No one ever suggested that the Yugo was innovative, except maybe in terms of price, but it was the only Serbian-made car ever sold in America. "What do you expect for $4,000?" a headline in the trade newspaper Automotive Industries once asked rhetorically. Slapped together by hand by $1-per-hour workers, the boxy vehicles were so shabby that shortly after their 1985 U.S. debut, the National Highway Traffic Safety Administration judged the Yugo to have the worst crash performance of any car it had tested. The car's underwhelming performance inspired scores of jokes ("What do you call a Yugo at the top of a hill? A mirage." And "Why do Yugos come with heated rear windows? To keep your hands warm while you're pushing").
The manufacturer's U.S. subsidiary went bankrupt in 1991, and the factory where the cars were built was damaged by U.S. bombs during the Kosovo conflict in 1999. A few years ago, students at the Manhattan School of Visual Arts took 39 junked Yugos and converted them for innovative new uses, including a church confessional and a portable toilet.
The Box Boom
Kaypro, Pac-Man and the Helix Wheely 5000
Though personal computers made their debut in the late '70s, that didn't stop Time magazine from picking the PC instead of a human as person of the year (well, "machine of the year") in 1982. Once the computer's supposedly miraculous labor-saving qualities freed the human mind from drudgery, Time wondered, "will it race off in pursuit of important ideas or lazily spend its time on more video games?"
Today, such ruminations may seem hopelessly quaint in an age when subsequent technological advances enable us to almost effortlessly download Pamela Anderson and Tommy Lee's honeymoon video. Back then, the technological cutting edge was the Kaypro II, which displayed headache-inducing fluorescent green characters on a nine-inch screen. The Kaypro's microprocessor ran at a snail's-pace 2.5 megahertz and stored information on pancake-sized floppy disks instead of a hard drive. The CP/M operating system required users to type in cryptic commands ("PIP B:=A:DB*.*" for example) rather than click on an icon. "Domo arigato, Mr. Roboto," indeed.
The portable personal stereo, better known as the boombox, actually first appeared on the consumer electronics market in the late '70s. But by 1980, when nearly 8 million of them were sold, they had become a deafening presence on city sidewalks across America. "My radio, believe me, I like it loud," LL Cool J rapped in 1985. "I'm the man with a box that can rock the crowd/Walkin' down the street, to the hard-core beat/While my JVC vibrates the concrete . . ."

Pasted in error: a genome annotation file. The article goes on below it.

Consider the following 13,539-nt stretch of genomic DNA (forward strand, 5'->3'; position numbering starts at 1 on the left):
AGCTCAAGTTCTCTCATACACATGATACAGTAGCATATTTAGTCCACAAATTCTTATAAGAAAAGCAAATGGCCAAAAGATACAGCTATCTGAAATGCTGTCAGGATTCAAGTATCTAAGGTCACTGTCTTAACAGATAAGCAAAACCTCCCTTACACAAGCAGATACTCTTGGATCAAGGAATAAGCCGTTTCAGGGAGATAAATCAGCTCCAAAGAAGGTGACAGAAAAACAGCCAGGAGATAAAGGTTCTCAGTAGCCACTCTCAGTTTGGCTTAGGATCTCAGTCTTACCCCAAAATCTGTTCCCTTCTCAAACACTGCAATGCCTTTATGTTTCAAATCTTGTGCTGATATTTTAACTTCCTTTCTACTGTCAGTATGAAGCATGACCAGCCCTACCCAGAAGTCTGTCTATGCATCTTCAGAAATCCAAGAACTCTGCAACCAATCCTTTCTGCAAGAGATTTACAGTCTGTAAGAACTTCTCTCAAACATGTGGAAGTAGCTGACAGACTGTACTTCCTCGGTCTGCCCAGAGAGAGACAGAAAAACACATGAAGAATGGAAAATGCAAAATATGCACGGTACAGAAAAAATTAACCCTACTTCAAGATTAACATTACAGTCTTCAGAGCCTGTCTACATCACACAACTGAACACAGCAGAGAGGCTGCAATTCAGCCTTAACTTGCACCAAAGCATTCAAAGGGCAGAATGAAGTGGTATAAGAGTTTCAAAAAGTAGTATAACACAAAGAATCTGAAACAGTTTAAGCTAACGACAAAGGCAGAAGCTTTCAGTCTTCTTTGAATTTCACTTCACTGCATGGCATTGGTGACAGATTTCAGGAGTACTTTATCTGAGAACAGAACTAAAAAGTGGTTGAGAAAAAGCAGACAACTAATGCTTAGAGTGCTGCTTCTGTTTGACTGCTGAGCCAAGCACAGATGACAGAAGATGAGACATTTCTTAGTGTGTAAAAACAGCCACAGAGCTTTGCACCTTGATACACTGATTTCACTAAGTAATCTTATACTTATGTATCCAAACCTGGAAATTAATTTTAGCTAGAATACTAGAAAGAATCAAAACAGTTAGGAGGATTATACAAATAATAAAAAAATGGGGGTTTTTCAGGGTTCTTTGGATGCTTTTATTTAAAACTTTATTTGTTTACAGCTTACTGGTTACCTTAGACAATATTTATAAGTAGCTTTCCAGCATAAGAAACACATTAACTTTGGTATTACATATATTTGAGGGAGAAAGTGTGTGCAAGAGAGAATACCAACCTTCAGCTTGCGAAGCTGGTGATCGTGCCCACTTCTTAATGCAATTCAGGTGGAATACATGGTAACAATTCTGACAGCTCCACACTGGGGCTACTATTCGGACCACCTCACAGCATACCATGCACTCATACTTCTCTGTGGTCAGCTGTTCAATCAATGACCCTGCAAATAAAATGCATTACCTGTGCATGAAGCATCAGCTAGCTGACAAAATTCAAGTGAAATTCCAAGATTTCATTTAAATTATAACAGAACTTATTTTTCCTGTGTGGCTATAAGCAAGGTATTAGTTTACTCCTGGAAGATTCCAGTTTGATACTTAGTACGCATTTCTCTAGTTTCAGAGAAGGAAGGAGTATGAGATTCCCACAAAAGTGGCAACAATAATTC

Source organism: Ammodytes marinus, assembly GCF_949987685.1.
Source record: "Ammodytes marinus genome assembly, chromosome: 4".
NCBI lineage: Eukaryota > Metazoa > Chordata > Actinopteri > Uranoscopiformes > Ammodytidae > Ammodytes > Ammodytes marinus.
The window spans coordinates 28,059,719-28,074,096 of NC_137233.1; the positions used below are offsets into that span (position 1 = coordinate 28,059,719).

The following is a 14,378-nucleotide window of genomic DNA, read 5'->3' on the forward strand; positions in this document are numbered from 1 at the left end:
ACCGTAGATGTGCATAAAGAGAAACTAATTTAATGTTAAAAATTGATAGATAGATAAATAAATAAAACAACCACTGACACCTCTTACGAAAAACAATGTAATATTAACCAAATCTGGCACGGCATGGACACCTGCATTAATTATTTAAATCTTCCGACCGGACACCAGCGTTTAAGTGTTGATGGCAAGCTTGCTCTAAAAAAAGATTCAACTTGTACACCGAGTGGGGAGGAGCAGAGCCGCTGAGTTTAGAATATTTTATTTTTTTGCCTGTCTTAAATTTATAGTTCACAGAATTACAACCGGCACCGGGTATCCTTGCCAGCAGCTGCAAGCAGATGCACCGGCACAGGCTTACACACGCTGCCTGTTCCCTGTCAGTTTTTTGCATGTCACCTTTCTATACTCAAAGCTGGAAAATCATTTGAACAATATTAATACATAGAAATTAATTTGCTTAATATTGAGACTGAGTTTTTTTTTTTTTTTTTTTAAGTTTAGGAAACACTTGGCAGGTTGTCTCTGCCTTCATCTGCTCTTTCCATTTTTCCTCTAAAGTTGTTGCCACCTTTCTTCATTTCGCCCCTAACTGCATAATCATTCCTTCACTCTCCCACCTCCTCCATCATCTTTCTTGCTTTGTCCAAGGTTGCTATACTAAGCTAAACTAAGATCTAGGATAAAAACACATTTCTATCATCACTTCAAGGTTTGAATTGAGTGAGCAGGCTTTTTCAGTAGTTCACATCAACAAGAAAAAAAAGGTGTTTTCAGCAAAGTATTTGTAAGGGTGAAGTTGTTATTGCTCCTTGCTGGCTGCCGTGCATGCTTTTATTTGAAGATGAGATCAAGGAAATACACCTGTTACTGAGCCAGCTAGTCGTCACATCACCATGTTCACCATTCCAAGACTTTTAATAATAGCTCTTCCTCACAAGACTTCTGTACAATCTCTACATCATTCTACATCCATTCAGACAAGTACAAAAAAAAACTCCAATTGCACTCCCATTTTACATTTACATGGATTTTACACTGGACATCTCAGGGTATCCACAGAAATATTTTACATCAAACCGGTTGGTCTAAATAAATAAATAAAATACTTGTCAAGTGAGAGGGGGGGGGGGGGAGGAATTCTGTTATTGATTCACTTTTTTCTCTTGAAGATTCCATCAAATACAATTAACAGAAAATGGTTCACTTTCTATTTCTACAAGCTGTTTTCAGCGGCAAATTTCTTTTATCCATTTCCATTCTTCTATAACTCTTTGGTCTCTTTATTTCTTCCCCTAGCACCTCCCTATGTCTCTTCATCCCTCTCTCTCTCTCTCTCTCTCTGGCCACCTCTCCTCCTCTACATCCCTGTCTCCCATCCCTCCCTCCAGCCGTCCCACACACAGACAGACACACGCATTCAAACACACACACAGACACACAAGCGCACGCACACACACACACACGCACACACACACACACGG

Boomboxes grew in size, as larger speakers, tape decks, 10-band equalizers, flashing disco lights and even burglar alarms were added to their design. Helix's Wheely 5000, produced in 1989, was perhaps the largest boombox ever, at 3 feet wide and 2 feet tall. It weighed a clavicle-crushing 41 pounds when loaded with 10 D batteries. It could be wheeled behind an owner who wasn't quite macho enough to carry it.
As legend has it, pioneering video game designer Tohru Iwatani looked at the empty space in a pizza after he'd removed a slice and got the inspiration for a game that stood out from Asteroids, Space Invaders and others on the market. In 1980, Iwatani's employer, Namco, and its partner, Bally Midway Manufacturing Co., unveiled the first video game featuring an identifiable character--a yellow circle who crawled up and down the pathways of a maze eating dots of light and fruit before he himself was consumed by pursuing ghosts. The character initially was dubbed Puck-man, but after the uncomfortable proximity to an English-language expletive was noted, its name was changed to Pac-Man.
Pac-Man was an instant hit in arcades across America, and the manufacturers sold 100,000 games in the first year alone. Within two years, Pac-Man had spawned an animated show, merchandise such as Pac-Man air fresheners and whoopee cushions, and even a female companion, Ms. Pac-Man. By 1984 the fad was starting to fade, but Pac-Man was eventually revived in the '90s.
Wham!, Wang Chung and A Flock of Seagulls
While the biggest hits of '80s music still get considerable airplay two decades later--songs by Madonna, Michael Jackson, Prince, U2 and others--the works of the Little River Band and Night Ranger have receded into the mist. But from the theme to "Chariots of Fire" to Depeche Mode's paeans to nihilistic angst to Bruce Springsteen's "Dancing in the Dark," there's one unifying characteristic in the diverse styles--that odd, unnatural pulsating quality. Think of it as the aural equivalent of creme brulee made with aspartame.